Monday, November 2, 2009: 10:30 AM
Convention Center, Room 317, Third Floor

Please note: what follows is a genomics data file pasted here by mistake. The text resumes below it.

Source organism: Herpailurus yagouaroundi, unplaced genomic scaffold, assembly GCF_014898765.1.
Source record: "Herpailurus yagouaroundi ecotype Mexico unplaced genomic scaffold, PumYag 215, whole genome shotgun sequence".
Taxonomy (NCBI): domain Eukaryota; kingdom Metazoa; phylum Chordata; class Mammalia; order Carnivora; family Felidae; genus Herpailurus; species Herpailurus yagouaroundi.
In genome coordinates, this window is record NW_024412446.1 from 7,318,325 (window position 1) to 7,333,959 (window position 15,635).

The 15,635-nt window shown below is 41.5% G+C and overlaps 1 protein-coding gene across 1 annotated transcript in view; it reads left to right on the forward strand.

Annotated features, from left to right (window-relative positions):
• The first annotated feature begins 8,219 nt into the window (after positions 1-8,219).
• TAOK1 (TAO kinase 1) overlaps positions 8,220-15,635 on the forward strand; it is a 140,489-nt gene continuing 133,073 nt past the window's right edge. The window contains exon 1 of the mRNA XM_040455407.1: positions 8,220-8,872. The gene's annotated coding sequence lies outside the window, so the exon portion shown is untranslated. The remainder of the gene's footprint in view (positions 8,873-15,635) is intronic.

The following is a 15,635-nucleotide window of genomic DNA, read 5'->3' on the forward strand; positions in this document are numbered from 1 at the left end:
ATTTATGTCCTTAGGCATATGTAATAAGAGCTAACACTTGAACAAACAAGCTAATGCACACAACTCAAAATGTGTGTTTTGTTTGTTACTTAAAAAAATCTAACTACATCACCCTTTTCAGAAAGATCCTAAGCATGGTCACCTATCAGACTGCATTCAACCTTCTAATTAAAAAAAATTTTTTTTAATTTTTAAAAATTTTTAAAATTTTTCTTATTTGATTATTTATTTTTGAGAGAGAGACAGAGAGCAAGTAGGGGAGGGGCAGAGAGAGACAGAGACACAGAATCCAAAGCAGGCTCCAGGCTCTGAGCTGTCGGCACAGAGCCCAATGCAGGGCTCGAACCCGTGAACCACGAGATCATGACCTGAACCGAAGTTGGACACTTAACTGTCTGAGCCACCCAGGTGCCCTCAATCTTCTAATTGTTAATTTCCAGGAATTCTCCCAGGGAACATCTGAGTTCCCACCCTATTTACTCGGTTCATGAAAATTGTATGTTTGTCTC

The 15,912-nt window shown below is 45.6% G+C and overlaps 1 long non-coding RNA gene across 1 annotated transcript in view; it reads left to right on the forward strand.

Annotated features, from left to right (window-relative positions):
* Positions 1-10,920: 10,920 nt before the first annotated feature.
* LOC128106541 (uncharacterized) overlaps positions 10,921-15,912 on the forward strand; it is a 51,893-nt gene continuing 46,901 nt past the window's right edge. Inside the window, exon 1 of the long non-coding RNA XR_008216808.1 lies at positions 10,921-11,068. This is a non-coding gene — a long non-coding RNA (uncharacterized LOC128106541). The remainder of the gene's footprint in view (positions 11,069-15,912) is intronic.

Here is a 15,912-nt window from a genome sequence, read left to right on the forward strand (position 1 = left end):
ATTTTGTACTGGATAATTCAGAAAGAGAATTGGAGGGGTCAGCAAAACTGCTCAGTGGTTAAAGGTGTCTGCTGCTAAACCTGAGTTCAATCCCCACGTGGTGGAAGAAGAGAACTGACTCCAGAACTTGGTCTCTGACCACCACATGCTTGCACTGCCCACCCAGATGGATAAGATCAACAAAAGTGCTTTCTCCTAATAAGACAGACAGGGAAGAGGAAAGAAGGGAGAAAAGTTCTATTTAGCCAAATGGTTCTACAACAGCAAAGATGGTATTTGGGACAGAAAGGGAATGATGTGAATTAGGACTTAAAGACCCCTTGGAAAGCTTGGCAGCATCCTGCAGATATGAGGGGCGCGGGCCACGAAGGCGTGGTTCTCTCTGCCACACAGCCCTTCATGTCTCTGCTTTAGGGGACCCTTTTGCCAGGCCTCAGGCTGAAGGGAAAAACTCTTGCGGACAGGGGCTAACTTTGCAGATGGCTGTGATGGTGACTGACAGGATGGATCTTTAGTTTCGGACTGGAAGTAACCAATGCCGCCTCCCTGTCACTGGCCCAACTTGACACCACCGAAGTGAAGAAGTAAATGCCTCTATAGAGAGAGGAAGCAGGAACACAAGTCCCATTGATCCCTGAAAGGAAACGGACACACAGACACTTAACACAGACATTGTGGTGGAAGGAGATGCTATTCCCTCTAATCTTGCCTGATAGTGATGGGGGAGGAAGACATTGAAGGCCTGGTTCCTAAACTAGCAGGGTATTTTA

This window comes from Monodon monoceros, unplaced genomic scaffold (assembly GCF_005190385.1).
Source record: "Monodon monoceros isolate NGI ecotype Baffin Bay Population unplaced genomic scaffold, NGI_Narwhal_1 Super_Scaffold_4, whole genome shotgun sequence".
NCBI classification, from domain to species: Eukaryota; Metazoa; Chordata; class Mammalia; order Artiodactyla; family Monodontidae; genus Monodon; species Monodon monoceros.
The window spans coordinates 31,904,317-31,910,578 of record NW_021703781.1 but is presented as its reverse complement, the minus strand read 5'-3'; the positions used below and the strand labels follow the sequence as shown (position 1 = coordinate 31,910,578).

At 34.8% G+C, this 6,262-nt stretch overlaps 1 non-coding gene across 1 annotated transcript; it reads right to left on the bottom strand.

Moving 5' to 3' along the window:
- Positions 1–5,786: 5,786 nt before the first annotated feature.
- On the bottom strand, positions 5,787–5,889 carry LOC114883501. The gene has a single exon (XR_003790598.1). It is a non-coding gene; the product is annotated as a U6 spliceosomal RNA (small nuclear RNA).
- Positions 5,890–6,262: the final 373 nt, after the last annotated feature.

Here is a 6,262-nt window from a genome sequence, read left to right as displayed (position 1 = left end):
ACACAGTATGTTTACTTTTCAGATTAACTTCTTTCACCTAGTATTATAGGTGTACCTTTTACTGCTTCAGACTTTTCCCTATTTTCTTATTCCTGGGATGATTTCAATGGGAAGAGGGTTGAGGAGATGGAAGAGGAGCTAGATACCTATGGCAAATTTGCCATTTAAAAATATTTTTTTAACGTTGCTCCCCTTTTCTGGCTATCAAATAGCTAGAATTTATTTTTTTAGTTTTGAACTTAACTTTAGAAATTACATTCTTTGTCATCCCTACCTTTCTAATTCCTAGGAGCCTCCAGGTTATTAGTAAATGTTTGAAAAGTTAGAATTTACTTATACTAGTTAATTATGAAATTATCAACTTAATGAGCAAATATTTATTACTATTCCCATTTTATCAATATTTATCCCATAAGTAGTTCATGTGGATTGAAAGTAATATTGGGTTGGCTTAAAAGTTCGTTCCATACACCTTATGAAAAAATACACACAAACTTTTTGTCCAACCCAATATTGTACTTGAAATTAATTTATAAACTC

Past research has shown that the use of biosolids in the reclamation of drastically disturbed lands has increased forage yield and nutritive value with no detrimental effects on soils, vegetation, or water quality. One potential concern when using high rates of biosolids in reclamation programs is the accumulation of concentrations of nitrate in the forage tissue that could be dangerous or even toxic to ruminant livestock (>0.5%). Past reclamation research in which biosolids have been used has not assessed these levels. The objective of this research was to determine the impact of soil reconstruction method on the concentrations of nitrate in forage tissue. This research was conducted at a mineral sands mine located in Dinwiddie County, VA. Soil reconstruction treatments were 1) Control: rip, lime, P, and routine fertilization per crop management protocols, 2) Biosolids: rip, lime stabilized biosolids at 78 dry Mg per hectare, and routine fertilization per crop management protocols, and 3) Topsoil: rip, lime, P to subsoil, 15.25 cm of topsoil return, and routine fertilization per crop management protocols. The levels of biosolids used in this experiment resulted in the accumulation of high levels of nitrate in the forage tissue. One year after the soil reconstruction treatments were imposed and the plots were seeded to a grass-legume mixture, levels of nitrate in forages treated with biosolids were 2.5% (NO3-). This is in the toxic range for ruminant livestock and these forages should not be fed. Initial results indicate that when biosolids are used in a reclamation program, forage must be carefully monitored for accumulation of nitrates in order to avoid potential livestock fatalities.